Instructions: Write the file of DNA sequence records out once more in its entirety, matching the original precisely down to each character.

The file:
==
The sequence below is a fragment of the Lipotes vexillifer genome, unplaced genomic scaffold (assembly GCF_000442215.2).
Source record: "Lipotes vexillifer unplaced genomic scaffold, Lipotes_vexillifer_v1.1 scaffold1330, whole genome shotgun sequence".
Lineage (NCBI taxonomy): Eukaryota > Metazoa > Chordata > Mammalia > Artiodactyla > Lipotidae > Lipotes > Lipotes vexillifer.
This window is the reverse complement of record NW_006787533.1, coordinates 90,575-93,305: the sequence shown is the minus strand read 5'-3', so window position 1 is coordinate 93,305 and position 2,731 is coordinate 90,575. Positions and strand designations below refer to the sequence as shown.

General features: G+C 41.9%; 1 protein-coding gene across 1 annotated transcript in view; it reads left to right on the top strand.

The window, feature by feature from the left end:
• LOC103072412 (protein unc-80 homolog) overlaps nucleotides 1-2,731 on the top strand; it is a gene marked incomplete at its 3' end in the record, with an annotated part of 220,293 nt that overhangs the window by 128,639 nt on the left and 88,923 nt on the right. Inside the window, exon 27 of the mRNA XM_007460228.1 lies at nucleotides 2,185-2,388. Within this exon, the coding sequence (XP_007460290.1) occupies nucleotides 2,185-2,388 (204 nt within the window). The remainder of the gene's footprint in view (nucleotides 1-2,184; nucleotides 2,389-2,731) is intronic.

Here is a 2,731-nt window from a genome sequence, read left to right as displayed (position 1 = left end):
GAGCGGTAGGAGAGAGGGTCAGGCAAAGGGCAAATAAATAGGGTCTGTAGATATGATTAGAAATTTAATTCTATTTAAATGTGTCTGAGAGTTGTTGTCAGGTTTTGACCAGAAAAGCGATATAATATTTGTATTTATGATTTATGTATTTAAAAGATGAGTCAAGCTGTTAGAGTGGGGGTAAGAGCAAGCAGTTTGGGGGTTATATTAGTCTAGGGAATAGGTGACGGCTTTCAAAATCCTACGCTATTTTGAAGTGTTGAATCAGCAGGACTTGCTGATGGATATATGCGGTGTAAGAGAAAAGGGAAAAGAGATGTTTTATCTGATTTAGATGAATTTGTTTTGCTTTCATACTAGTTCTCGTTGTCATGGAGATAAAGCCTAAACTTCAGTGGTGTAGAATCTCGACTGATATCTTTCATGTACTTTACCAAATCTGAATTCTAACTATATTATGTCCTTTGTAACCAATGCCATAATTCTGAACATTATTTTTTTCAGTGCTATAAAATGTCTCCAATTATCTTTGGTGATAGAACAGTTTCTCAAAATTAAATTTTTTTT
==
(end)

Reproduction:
The sequence below is a fragment of the Lipotes vexillifer genome, unplaced genomic scaffold (assembly GCF_000442215.2).
Source record: "Lipotes vexillifer unplaced genomic scaffold, Lipotes_vexillifer_v1.1 scaffold1330, whole genome shotgun sequence".
Lineage (NCBI taxonomy): Eukaryota > Metazoa > Chordata > Mammalia > Artiodactyla > Lipotidae > Lipotes > Lipotes vexillifer.
This window is the reverse complement of record NW_006787533.1, coordinates 90,575-93,305: the sequence shown is the minus strand read 5'-3', so window position 1 is coordinate 93,305 and position 2,731 is coordinate 90,575. Positions and strand designations below refer to the sequence as shown.

General features: G+C 41.9%; 1 protein-coding gene across 1 annotated transcript in view; it reads left to right on the top strand.

The window, feature by feature from the left end:
• LOC103072412 (protein unc-80 homolog) overlaps nucleotides 1-2,731 on the top strand; it is a gene marked incomplete at its 3' end in the record, with an annotated part of 220,293 nt that overhangs the window by 128,639 nt on the left and 88,923 nt on the right. Inside the window, exon 27 of the mRNA XM_007460228.1 lies at nucleotides 2,185-2,388. Within this exon, the coding sequence (XP_007460290.1) occupies nucleotides 2,185-2,388 (204 nt within the window). The remainder of the gene's footprint in view (nucleotides 1-2,184; nucleotides 2,389-2,731) is intronic.

Here is a 2,731-nt window from a genome sequence, read left to right as displayed (position 1 = left end):
GAGCGGTAGGAGAGAGGGTCAGGCAAAGGGCAAATAAATAGGGTCTGTAGATATGATTAGAAATTTAATTCTATTTAAATGTGTCTGAGAGTTGTTGTCAGGTTTTGACCAGAAAAGCGATATAATATTTGTATTTATGATTTATGTATTTAAAAGATGAGTCAAGCTGTTAGAGTGGGGGTAAGAGCAAGCAGTTTGGGGGTTATATTAGTCTAGGGAATAGGTGACGGCTTTCAAAATCCTACGCTATTTTGAAGTGTTGAATCAGCAGGACTTGCTGATGGATATATGCGGTGTAAGAGAAAAGGGAAAAGAGATGTTTTATCTGATTTAGATGAATTTGTTTTGCTTTCATACTAGTTCTCGTTGTCATGGAGATAAAGCCTAAACTTCAGTGGTGTAGAATCTCGACTGATATCTTTCATGTACTTTACCAAATCTGAATTCTAACTATATTATGTCCTTTGTAACCAATGCCATAATTCTGAACATTATTTTTTTCAGTGCTATAAAATGTCTCCAATTATCTTTGGTGATAGAACAGTTTCTCAAAATTAAATTTTTTTT